Question : So what exactly was it about drums that attracted you to them in the first place?

Cindy Blackman : "You know, I can't actually remember a time that I wasn't intrigued by them. Whenever I listened to music, the drums were always the instruments that fascinated me most."

Question : Music has always played an important role in your family hasn't it?

Cindy Blackman
: "Our house was great, because we had all kinds of music going on. My dad loved jazz, especially Miles Davis and Ahmad Jamal, and my mum was a classical violinist - she used to take me to concerts all the time - so I was able to see and hear orchestras perform from an early age. My older sister was into the rock and funk thing - Funkadelic, Jimmy Hendrix, The Beatles and Sly And The Family Stone. My older brother loved jazz too - his man was John Coltrane. Me and my younger sister had the current pop music of that time, so I got to listen to so many different types of music when I was growing up."

Question : How were your first experiences on a drum kit?

Cindy Blackman : "The great thing about drums is that anyone can get on them and immediately make a sound - it might be a bad sound, but then you can start refining it. I was pretty satisfied the first time I played a kit - prior to that I was just banging boxes. I used to tap out rhythms, mimicking what I thought I was hearing on records - I'm not sure how accurate it was, though!"

Question : Unlike so many other players, your school provided you with fantastic opportunities on the drum front didn't it?

Cindy Blackman : "Yeah, I joined the concert and jazz bands at junior high school, and when we did plays and performances, I was part of the percussion section. I got the chance to play timpani and lead snare drum in the orchestra too, which was a wonderful experience - it opens up your ear and makes you so well-rounded."

Question : Did you take any drum lessons outside of what you learnt at school?

Cindy Blackman : "No, but I joined a fife and drum corps, which was a bit like having a teacher, because I had to learn all the rudiments and learn to play them accurately with a certain type of technique. We used to take each rudiment and start playing it as slowly as we possibly could, then we'd speed it up, still keeping the sticks the same distance and height from the drum. When we got to top speed, we'd slow it back down, still keeping the sticks even - a very difficult task for a kid. It meant that I had to get my hands together really early, though, and it was a great opportunity. I may only have been twelve at the time, but I still draw on that experience today."

Question : In addition to the drum corps were you playing in any other bands?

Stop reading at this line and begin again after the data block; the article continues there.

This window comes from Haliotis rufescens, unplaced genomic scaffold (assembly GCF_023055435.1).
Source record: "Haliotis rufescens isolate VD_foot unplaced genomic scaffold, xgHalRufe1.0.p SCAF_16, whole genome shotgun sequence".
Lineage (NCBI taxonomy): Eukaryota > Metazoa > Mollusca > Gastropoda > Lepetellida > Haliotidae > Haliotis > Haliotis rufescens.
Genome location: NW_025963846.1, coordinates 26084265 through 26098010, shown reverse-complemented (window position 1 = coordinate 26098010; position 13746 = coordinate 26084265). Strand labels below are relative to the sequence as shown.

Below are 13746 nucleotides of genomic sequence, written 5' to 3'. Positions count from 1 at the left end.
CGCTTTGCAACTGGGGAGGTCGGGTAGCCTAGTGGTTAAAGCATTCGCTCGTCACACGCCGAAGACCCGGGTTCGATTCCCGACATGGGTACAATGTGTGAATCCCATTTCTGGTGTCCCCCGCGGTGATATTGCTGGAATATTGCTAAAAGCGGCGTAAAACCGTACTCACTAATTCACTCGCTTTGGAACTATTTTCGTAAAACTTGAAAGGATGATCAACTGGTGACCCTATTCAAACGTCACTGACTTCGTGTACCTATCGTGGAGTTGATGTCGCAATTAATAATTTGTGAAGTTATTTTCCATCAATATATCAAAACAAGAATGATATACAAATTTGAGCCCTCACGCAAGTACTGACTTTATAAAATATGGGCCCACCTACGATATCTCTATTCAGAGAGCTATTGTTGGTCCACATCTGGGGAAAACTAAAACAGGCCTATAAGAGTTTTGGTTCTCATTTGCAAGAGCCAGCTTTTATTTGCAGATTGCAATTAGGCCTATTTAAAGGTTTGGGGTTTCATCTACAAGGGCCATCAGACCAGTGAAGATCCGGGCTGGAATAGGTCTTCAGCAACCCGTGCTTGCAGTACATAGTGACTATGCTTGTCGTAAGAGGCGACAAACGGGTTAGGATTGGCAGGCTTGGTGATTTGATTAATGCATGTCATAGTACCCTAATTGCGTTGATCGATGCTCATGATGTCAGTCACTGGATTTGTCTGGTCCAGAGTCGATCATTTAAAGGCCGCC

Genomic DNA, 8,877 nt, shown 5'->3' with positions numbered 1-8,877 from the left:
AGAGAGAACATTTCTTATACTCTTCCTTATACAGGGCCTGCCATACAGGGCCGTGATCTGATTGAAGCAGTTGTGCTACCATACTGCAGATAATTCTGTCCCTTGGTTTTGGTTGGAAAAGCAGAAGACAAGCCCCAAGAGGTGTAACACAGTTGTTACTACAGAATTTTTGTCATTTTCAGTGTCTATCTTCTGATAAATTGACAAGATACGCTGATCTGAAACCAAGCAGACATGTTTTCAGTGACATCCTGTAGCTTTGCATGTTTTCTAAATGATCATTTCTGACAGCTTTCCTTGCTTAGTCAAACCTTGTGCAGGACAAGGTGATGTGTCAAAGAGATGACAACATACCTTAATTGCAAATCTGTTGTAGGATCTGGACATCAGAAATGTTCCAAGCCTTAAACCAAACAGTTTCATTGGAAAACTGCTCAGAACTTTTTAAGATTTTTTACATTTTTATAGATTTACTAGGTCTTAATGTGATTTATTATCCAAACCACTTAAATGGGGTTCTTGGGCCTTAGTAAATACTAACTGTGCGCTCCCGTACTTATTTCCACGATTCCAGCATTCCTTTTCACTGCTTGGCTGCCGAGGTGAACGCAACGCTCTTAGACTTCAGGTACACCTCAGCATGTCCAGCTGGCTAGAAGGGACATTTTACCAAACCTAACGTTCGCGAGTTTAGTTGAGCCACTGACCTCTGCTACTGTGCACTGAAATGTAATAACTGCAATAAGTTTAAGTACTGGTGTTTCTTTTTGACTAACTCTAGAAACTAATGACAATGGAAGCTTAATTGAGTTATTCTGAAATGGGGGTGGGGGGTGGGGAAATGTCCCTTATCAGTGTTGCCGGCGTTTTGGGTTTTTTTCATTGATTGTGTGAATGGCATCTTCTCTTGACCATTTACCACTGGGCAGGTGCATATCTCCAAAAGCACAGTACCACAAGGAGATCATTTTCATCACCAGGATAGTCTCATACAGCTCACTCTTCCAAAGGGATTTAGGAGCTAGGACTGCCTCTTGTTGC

Cindy Blackman : "My mum wouldn't let me play at bars or clubs, but I used to play at high school and college functions. The bass player in my band was a close friend of mine and he used to come over to my house every day to practise. I learnt so much from him. A good relationship between the rhythm section is a must; the bass player is your closest link with the rest of the band and one of your jobs as the drummer is to link all the other players together. Bass and drums is the first link - it's the foundation - and it's an extremely important bond that has to be cultivated."

Question : Can you remember which drummers in particular had a big influence on your playing in the early days?

Cindy Blackman : "The first time that I focused on a particular drummer was when a family friend - a drummer himself - turned me on to Max Roach. He took a passage that Max had played on a certain record and he wrote it out on paper for me. He explained what Max was playing with his right hand, his left hand and his feet, and I was just like, 'Wow! All that at the same time?' I realised that there was a lot more to it than I'd thought and I began to have more respect for players like Max and Elvin Jones. Then I started listening to Art Blakey, Philly Joe Jones and then my ultimate hero Tony Williams. Their standard of playing made me determined to reach a certain level myself."

Question : Your style of playing in particular can be credited to Tony Williams' approach to drums, can't it?

Cindy Blackman : "One of his concepts was to get a big healthy swing to reach your drums. He didn't set his drums up too close, because otherwise you're deceiving yourself into thinking that you're faster than you are. I have to reach for my drums and cymbals, and I make every stroke count."

Question : You see technique very much as an ongoing progress, so do you still set yourself levels to reach now?